hala-2021-10-25__12-5-37: So it's basically like a domino effect. You get this one habit get started and then you think differently about yourself and you start to do other things that positively impact your life. The other thing that I just want to stress to my listeners is that if you were like an athlete in school, growing up, if you were an athlete your whole life, then the exercise is not going to be a Keystone habit.

So how do people actually find out what Keystone habit they should do? Like what are the signs that it's a good Keystone habit for you?

charles-2021-10-25__9-4-36: Yeah. So you're exactly right. So Keystone habits, they tend to have a lot of power because they change how we think about ourselves. So yes, if someone was like a high school athlete and they started exercising again, it's probably not going to change how they think about themselves. It's not going to change their self image, but if there's someone who.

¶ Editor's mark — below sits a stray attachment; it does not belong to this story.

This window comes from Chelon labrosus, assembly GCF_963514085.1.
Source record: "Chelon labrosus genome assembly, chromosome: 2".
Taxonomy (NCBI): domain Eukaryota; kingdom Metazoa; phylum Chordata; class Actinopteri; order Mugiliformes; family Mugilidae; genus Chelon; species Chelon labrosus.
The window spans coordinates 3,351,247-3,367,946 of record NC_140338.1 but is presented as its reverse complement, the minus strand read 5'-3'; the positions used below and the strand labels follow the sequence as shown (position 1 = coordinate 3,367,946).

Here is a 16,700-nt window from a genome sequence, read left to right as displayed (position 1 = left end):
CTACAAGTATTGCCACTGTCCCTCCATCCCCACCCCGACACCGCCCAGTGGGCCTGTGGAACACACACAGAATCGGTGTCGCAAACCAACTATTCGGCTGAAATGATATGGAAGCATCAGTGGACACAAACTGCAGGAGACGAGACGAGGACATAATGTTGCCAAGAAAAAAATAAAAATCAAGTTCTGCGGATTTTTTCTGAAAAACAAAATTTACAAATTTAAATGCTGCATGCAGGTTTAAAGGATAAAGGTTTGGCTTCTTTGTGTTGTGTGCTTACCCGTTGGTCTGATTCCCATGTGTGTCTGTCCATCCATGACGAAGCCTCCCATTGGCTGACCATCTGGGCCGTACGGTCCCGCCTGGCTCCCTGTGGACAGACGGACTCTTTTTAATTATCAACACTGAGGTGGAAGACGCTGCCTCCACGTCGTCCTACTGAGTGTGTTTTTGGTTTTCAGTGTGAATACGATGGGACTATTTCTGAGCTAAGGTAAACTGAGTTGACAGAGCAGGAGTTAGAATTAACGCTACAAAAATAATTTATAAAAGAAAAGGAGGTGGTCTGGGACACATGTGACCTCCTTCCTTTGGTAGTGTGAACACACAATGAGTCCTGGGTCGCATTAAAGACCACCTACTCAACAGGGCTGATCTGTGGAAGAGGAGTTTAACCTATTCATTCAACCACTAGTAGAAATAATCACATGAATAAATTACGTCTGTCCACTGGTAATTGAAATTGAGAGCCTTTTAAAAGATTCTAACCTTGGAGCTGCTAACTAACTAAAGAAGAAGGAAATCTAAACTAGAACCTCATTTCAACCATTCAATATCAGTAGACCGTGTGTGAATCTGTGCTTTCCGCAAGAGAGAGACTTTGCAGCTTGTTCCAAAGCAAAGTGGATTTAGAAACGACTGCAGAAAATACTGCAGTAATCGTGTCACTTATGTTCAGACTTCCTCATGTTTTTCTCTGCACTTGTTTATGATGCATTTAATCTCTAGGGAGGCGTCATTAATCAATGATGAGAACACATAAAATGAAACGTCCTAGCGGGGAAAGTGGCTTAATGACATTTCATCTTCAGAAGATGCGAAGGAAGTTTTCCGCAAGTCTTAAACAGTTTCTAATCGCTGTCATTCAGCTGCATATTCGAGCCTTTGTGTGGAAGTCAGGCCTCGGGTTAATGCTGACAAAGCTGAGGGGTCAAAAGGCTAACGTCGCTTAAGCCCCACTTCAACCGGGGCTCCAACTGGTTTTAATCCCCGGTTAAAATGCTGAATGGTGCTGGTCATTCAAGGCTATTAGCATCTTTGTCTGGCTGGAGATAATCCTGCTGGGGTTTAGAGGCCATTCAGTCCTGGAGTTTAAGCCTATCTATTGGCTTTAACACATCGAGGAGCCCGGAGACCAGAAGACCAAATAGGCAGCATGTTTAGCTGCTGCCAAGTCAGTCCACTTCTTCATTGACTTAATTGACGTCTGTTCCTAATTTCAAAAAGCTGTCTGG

Is unaccustomed to exercise who are kind of irrationally, scared of exercising. They, they worry like I'm going to look. I mean, you know, I'm going to look dumb. I don't know like what shoes to, to use. Then when they start exercising, it'll kind of change their self-image of themselves. They'll begin thinking like, you?

know, I'm the type of person who goes running every morning and that type of person.

They don't pull out their Amex and buy something. They don't need, they don't, they don't eat unhealthfully in the cafeteria, they eat the salad. And so when people are trying to figure out the Keystone habits in their own lives, one of the things that they ought to do is they ought to look for these kinds of change.